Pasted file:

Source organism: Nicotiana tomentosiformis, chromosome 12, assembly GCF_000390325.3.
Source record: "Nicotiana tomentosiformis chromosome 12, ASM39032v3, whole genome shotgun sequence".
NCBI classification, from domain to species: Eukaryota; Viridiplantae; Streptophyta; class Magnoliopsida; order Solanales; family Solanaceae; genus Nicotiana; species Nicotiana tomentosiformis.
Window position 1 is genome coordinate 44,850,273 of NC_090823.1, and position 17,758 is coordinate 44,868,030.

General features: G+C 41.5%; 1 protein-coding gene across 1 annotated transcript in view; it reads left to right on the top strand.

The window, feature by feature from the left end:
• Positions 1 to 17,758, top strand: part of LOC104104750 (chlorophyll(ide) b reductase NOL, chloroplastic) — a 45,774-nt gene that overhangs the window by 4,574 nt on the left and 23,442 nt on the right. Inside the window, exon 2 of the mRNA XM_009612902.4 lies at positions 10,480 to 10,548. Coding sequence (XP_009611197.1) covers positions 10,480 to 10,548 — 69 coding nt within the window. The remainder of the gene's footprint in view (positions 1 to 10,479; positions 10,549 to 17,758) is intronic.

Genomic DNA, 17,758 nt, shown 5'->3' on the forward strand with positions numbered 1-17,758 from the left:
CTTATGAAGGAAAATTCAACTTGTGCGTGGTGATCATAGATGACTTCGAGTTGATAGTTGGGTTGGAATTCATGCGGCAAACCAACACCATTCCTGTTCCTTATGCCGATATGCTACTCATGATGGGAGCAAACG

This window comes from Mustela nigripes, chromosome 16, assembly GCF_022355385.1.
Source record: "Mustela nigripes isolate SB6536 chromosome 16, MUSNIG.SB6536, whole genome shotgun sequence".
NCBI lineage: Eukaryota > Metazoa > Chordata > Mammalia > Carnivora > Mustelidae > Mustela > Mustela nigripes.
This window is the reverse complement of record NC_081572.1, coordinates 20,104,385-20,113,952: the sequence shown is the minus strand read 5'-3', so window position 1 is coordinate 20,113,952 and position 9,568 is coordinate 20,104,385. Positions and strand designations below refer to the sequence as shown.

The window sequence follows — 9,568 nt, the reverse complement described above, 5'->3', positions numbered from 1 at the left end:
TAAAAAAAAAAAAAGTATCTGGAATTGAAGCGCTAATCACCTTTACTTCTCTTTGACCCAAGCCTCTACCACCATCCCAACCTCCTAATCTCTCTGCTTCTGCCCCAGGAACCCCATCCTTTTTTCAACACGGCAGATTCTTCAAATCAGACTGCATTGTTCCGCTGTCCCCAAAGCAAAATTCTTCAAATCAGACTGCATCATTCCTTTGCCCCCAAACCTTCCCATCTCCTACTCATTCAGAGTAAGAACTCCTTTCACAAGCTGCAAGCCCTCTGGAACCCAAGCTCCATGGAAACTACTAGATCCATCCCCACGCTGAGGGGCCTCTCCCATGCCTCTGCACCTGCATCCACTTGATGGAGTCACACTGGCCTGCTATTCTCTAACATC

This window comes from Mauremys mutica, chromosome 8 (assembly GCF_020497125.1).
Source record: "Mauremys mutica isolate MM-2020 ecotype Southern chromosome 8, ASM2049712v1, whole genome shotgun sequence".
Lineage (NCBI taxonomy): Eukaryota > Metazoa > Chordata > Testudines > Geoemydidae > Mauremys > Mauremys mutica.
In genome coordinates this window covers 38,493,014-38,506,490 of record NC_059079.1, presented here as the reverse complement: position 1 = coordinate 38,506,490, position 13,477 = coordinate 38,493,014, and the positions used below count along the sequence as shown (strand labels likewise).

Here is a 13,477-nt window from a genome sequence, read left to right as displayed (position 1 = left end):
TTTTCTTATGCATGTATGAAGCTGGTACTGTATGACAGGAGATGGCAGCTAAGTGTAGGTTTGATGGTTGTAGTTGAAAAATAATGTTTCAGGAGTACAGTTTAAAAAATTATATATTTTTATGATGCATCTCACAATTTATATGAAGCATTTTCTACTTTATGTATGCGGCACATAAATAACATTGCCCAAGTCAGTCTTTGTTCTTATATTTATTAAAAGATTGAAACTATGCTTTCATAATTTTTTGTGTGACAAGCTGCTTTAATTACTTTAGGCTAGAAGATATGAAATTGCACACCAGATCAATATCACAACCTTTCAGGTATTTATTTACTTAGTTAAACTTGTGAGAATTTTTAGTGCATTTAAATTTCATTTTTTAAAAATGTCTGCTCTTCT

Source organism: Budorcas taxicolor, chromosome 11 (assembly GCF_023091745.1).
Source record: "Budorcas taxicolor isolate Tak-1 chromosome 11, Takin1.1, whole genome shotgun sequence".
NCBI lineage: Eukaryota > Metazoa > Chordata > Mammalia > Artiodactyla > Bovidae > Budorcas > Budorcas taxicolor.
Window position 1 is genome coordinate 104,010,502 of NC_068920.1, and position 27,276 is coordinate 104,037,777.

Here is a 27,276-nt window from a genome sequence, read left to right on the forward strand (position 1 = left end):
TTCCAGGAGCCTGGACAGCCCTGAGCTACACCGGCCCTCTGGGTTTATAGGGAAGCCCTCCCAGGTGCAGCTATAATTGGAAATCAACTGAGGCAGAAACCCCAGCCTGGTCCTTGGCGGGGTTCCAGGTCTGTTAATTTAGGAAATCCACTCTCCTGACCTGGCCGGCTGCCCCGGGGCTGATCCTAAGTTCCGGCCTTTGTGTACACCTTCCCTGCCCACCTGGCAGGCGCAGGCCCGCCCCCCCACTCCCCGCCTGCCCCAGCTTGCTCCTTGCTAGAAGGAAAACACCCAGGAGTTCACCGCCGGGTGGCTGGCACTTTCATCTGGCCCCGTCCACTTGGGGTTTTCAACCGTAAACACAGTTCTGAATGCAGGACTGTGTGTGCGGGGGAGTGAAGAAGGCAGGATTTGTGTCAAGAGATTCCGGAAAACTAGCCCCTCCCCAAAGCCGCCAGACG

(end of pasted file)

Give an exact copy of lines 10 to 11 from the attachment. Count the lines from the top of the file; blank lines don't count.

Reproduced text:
This window comes from Mustela nigripes, chromosome 16, assembly GCF_022355385.1.
Source record: "Mustela nigripes isolate SB6536 chromosome 16, MUSNIG.SB6536, whole genome shotgun sequence".